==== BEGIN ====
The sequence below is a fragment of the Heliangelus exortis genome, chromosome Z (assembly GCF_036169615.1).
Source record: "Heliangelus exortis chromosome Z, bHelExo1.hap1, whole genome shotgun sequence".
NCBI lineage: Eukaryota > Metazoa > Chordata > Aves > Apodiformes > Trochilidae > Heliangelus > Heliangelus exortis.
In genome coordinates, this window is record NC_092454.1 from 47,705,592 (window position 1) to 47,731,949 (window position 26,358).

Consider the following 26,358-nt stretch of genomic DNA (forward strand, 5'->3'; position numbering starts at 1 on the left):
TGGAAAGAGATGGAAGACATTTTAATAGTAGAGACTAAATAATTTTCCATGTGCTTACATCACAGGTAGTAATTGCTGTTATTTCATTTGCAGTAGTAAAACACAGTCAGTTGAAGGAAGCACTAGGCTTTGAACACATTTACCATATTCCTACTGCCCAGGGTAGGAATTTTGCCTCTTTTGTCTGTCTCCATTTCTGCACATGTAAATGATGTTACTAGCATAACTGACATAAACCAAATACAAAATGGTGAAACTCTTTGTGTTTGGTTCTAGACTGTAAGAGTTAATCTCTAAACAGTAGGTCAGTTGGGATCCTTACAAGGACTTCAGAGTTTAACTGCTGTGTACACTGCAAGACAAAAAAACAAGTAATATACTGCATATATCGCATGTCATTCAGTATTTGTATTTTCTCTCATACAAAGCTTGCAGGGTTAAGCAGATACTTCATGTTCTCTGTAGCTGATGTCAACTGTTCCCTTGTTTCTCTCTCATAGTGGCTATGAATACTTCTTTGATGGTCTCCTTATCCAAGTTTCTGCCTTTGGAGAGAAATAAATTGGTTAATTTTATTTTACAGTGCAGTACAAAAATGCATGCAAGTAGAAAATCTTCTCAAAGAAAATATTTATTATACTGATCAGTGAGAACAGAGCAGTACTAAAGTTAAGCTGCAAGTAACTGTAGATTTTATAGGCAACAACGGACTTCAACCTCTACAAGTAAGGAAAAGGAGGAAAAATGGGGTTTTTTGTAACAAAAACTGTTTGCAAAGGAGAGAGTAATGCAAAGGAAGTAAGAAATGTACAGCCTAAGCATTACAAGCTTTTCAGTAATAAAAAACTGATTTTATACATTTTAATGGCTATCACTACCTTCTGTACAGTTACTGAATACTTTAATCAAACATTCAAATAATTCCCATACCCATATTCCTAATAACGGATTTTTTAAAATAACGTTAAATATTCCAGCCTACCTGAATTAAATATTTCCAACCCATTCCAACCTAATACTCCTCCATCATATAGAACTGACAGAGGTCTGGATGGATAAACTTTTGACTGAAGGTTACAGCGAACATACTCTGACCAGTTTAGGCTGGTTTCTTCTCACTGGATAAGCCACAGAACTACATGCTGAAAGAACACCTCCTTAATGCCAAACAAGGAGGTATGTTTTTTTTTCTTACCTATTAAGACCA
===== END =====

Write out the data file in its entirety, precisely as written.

The sequence below is a fragment of the Heliangelus exortis genome, chromosome Z (assembly GCF_036169615.1).
Source record: "Heliangelus exortis chromosome Z, bHelExo1.hap1, whole genome shotgun sequence".
NCBI lineage: Eukaryota > Metazoa > Chordata > Aves > Apodiformes > Trochilidae > Heliangelus > Heliangelus exortis.
In genome coordinates, this window is record NC_092454.1 from 47,705,592 (window position 1) to 47,731,949 (window position 26,358).

Consider the following 26,358-nt stretch of genomic DNA (forward strand, 5'->3'; position numbering starts at 1 on the left):
TGGAAAGAGATGGAAGACATTTTAATAGTAGAGACTAAATAATTTTCCATGTGCTTACATCACAGGTAGTAATTGCTGTTATTTCATTTGCAGTAGTAAAACACAGTCAGTTGAAGGAAGCACTAGGCTTTGAACACATTTACCATATTCCTACTGCCCAGGGTAGGAATTTTGCCTCTTTTGTCTGTCTCCATTTCTGCACATGTAAATGATGTTACTAGCATAACTGACATAAACCAAATACAAAATGGTGAAACTCTTTGTGTTTGGTTCTAGACTGTAAGAGTTAATCTCTAAACAGTAGGTCAGTTGGGATCCTTACAAGGACTTCAGAGTTTAACTGCTGTGTACACTGCAAGACAAAAAAACAAGTAATATACTGCATATATCGCATGTCATTCAGTATTTGTATTTTCTCTCATACAAAGCTTGCAGGGTTAAGCAGATACTTCATGTTCTCTGTAGCTGATGTCAACTGTTCCCTTGTTTCTCTCTCATAGTGGCTATGAATACTTCTTTGATGGTCTCCTTATCCAAGTTTCTGCCTTTGGAGAGAAATAAATTGGTTAATTTTATTTTACAGTGCAGTACAAAAATGCATGCAAGTAGAAAATCTTCTCAAAGAAAATATTTATTATACTGATCAGTGAGAACAGAGCAGTACTAAAGTTAAGCTGCAAGTAACTGTAGATTTTATAGGCAACAACGGACTTCAACCTCTACAAGTAAGGAAAAGGAGGAAAAATGGGGTTTTTTGTAACAAAAACTGTTTGCAAAGGAGAGAGTAATGCAAAGGAAGTAAGAAATGTACAGCCTAAGCATTACAAGCTTTTCAGTAATAAAAAACTGATTTTATACATTTTAATGGCTATCACTACCTTCTGTACAGTTACTGAATACTTTAATCAAACATTCAAATAATTCCCATACCCATATTCCTAATAACGGATTTTTTAAAATAACGTTAAATATTCCAGCCTACCTGAATTAAATATTTCCAACCCATTCCAACCTAATACTCCTCCATCATATAGAACTGACAGAGGTCTGGATGGATAAACTTTTGACTGAAGGTTACAGCGAACATACTCTGACCAGTTTAGGCTGGTTTCTTCTCACTGGATAAGCCACAGAACTACATGCTGAAAGAACACCTCCTTAATGCCAAACAAGGAGGTATGTTTTTTTTTCTTACCTATTAAGACCA